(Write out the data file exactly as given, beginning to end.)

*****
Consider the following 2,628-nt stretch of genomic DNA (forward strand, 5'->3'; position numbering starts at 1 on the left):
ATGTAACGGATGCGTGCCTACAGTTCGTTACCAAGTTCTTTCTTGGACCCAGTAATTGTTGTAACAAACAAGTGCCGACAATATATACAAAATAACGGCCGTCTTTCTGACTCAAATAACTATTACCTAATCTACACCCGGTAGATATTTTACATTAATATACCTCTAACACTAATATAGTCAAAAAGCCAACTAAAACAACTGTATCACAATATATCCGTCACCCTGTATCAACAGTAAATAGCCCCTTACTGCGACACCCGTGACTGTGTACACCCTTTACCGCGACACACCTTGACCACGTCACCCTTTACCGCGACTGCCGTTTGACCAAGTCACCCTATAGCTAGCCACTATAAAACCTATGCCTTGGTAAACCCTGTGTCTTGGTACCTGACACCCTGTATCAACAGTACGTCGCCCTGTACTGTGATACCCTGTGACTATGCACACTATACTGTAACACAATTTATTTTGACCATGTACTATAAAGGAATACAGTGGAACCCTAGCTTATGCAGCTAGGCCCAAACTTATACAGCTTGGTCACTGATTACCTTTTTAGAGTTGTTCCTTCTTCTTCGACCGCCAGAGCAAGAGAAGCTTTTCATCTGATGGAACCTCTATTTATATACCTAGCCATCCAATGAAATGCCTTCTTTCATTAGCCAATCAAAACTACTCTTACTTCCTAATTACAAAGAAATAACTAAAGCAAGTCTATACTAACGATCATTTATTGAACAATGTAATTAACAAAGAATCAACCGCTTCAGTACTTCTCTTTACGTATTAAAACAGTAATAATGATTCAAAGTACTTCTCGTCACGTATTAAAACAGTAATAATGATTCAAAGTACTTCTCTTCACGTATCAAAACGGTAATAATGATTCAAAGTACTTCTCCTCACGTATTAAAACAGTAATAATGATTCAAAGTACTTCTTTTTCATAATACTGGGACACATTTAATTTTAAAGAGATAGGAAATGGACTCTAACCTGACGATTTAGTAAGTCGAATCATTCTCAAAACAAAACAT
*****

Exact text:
Consider the following 2,628-nt stretch of genomic DNA (forward strand, 5'->3'; position numbering starts at 1 on the left):
ATGTAACGGATGCGTGCCTACAGTTCGTTACCAAGTTCTTTCTTGGACCCAGTAATTGTTGTAACAAACAAGTGCCGACAATATATACAAAATAACGGCCGTCTTTCTGACTCAAATAACTATTACCTAATCTACACCCGGTAGATATTTTACATTAATATACCTCTAACACTAATATAGTCAAAAAGCCAACTAAAACAACTGTATCACAATATATCCGTCACCCTGTATCAACAGTAAATAGCCCCTTACTGCGACACCCGTGACTGTGTACACCCTTTACCGCGACACACCTTGACCACGTCACCCTTTACCGCGACTGCCGTTTGACCAAGTCACCCTATAGCTAGCCACTATAAAACCTATGCCTTGGTAAACCCTGTGTCTTGGTACCTGACACCCTGTATCAACAGTACGTCGCCCTGTACTGTGATACCCTGTGACTATGCACACTATACTGTAACACAATTTATTTTGACCATGTACTATAAAGGAATACAGTGGAACCCTAGCTTATGCAGCTAGGCCCAAACTTATACAGCTTGGTCACTGATTACCTTTTTAGAGTTGTTCCTTCTTCTTCGACCGCCAGAGCAAGAGAAGCTTTTCATCTGATGGAACCTCTATTTATATACCTAGCCATCCAATGAAATGCCTTCTTTCATTAGCCAATCAAAACTACTCTTACTTCCTAATTACAAAGAAATAACTAAAGCAAGTCTATACTAACGATCATTTATTGAACAATGTAATTAACAAAGAATCAACCGCTTCAGTACTTCTCTTTACGTATTAAAACAGTAATAATGATTCAAAGTACTTCTCGTCACGTATTAAAACAGTAATAATGATTCAAAGTACTTCTCTTCACGTATCAAAACGGTAATAATGATTCAAAGTACTTCTCCTCACGTATTAAAACAGTAATAATGATTCAAAGTACTTCTTTTTCATAATACTGGGACACATTTAATTTTAAAGAGATAGGAAATGGACTCTAACCTGACGATTTAGTAAGTCGAATCATTCTCAAAACAAAACAT